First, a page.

1. Following the opinion of the Supreme Judicial
Court in Commonwealth v. Ohanian, 373 Mass. 839 (1977), new indictments were returned, again charging the defendants with larceny under G. L. c. 266, Section 37. The new indictments alleged that the defendants drew checks "upon the Coolidge Bank and Trust" and subsequently obtained money "of the property of the Coolidge Bank and Trust Company." The gist of the Commonwealth's case, at the defendants' first trial (see Commonwealth v. Ohanian, supra at 840-841) and at the trial on the new indictments, was that the defendants had drawn checks on an account at the Coolidge Bank, knowing that there were insufficient funds in that account to cover the checks, and had cashed them at the Union Market National Bank. At the second trial, after the prosecutor's opening statement to the jury, the judge allowed the Commonwealth's motion to amend the new indictments (G. L. c. 277, Section 35A) by substituting the words "the property of the Union Market National Bank" for the words "[the property of the] Coolidge Bank and Trust Company." There was no error. The amendment did not materially change the work of the grand jury. [Note 2] Commonwealth v. Benjamin, 358 Mass. 672 , 679 (1971). Commonwealth v. Jervis, 368 Mass. 638 , 643 (1975). Commonwealth v. Sitko, 372 Mass. 305 , 307-308 (1977). Commonwealth v. Gallo, 2 Mass. App. Ct. 636 , 639-640 (1974). Accordingly, the amendment was permissible under G. L. c. 277, Section 35A, for we fail to see how the defendants could have been prejudiced by the amendment, especially as the case had been fully tried once before and the Commonwealth's case at the second trial was not materially different. See Commonwealth v. Parotta, 316 Mass. 307 , 311-312 (1944); Commonwealth v. Binkiewicz, 342 Mass. 740 , 747-749 (1961). 2. Before ruling on the motion to amend the indictments, the judge, over the defendants' objection, reviewed portions of the grand jury minutes. There was no error. The purpose of that review was not to test the sufficiency of the evidence before the grand jury, but rather to ascertain whether the work of the grand jury would be altered by allowing the motion to amend. Cf. Commonwealth v. Benjamin, 358 Mass. 672 , 677 (1971); Commonwealth v. Hare, 361 Mass. 263 , 269 (1972); Commonwealth v. Robinson, 373 Mass. 591 , 592-593 (1977); 3. There was no abuse of discretion in the denial of the defendants' motions to continue the case without a finding, which were filed at the outset of the second trial. Cf. Commonwealth v. Brandano, 359 Mass. 332 , 334-337 (1971); Rosenberg v. Commonwealth, 372 Mass. 59 , 62-63 (1977). The record makes clear that the judge rejected the condition proposed by the prosecutor for the Commonwealth's assent to the allowance of the motions, and that the judge's denial of the motions rested on considerations independent of that proposal.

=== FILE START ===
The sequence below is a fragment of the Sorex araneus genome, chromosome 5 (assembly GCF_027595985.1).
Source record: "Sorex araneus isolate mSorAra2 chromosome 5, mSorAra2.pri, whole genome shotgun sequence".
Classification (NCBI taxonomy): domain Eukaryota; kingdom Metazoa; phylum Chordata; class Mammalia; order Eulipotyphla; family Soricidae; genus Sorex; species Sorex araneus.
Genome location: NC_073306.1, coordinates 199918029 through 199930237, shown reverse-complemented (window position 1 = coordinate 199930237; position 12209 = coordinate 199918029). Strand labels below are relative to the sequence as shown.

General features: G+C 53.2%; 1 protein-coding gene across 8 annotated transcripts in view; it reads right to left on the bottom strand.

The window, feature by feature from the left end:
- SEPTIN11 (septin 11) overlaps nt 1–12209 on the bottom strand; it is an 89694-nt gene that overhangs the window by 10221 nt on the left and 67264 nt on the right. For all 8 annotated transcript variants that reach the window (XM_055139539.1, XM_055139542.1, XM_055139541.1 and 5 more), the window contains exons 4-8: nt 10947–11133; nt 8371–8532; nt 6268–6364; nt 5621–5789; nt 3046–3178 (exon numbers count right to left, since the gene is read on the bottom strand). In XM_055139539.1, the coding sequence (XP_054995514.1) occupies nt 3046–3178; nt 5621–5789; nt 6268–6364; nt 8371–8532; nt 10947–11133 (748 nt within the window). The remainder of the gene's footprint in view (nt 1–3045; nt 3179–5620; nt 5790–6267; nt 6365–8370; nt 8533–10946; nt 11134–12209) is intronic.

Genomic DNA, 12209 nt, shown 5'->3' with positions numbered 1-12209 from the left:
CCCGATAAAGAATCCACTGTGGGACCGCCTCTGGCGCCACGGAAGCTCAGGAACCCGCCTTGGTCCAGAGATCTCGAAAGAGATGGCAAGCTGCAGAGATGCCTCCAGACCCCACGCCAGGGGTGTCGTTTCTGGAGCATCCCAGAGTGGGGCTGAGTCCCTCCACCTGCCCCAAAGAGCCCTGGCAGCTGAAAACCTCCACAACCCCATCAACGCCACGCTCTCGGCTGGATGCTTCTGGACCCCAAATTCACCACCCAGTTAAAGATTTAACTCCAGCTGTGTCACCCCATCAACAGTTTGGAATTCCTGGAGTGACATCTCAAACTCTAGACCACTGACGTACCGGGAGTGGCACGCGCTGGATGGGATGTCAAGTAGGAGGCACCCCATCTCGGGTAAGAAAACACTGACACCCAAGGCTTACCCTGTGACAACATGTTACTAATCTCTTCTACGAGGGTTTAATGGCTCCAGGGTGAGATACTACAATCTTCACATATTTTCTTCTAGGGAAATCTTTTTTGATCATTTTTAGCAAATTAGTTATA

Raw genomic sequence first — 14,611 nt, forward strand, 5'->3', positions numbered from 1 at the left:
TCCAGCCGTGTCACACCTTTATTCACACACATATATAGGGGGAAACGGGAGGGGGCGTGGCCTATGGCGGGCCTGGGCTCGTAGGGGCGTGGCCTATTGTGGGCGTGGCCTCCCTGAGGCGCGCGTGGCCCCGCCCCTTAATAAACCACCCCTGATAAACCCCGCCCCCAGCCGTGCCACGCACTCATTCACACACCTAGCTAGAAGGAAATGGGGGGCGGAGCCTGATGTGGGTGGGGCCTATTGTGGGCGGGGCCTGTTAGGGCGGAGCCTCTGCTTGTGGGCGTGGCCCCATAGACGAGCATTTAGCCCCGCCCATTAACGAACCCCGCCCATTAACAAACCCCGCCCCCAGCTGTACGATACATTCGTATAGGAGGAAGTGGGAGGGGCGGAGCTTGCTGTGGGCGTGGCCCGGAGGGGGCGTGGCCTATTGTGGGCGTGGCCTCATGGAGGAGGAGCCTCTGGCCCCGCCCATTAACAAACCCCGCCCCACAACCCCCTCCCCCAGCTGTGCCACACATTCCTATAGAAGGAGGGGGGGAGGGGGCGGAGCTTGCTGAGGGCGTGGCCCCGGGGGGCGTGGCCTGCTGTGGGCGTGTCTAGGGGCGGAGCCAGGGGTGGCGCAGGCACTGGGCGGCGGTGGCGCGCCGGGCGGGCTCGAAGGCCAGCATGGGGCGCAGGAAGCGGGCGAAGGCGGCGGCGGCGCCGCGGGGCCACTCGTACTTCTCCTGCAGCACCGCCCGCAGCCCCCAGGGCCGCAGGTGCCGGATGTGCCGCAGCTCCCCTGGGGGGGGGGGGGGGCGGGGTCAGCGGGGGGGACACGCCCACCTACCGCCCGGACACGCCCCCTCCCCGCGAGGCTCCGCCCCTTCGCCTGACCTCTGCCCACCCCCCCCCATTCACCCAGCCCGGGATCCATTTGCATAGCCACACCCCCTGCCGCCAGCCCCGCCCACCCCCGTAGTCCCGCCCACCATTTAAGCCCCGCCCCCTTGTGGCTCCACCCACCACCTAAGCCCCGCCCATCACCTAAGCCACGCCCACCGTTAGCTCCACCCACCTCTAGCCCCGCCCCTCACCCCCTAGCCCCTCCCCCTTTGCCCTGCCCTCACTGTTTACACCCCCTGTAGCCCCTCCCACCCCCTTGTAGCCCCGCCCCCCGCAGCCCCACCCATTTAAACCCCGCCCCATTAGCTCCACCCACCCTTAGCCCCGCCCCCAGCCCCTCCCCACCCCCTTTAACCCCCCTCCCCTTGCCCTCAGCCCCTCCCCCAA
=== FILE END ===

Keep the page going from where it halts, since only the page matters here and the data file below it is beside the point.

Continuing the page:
BROWN, J. , (concurring in result). I believe more needs to be said in response to the defendants' claim of error in the judge's denial of their motions to continue the case without a finding. See part 3 supra. It is beyond my notion of fairness to accept the Commonwealth's argument that it could condition its assent to the allowance of Charles' motion on Ronald's resigning from public office. I concur in the result because in these circumstances disposition was clearly within the sound discretion
of the judge, who, notwithstanding the ill-advised aspect of the Commonwealth's suggestion, does not appear to have abused this discretion.
[Note 1] Commonwealth vs. Charles Ohanian.
[Note 2] We have reviewed the portions of the grand jury minutes which were transmitted to us.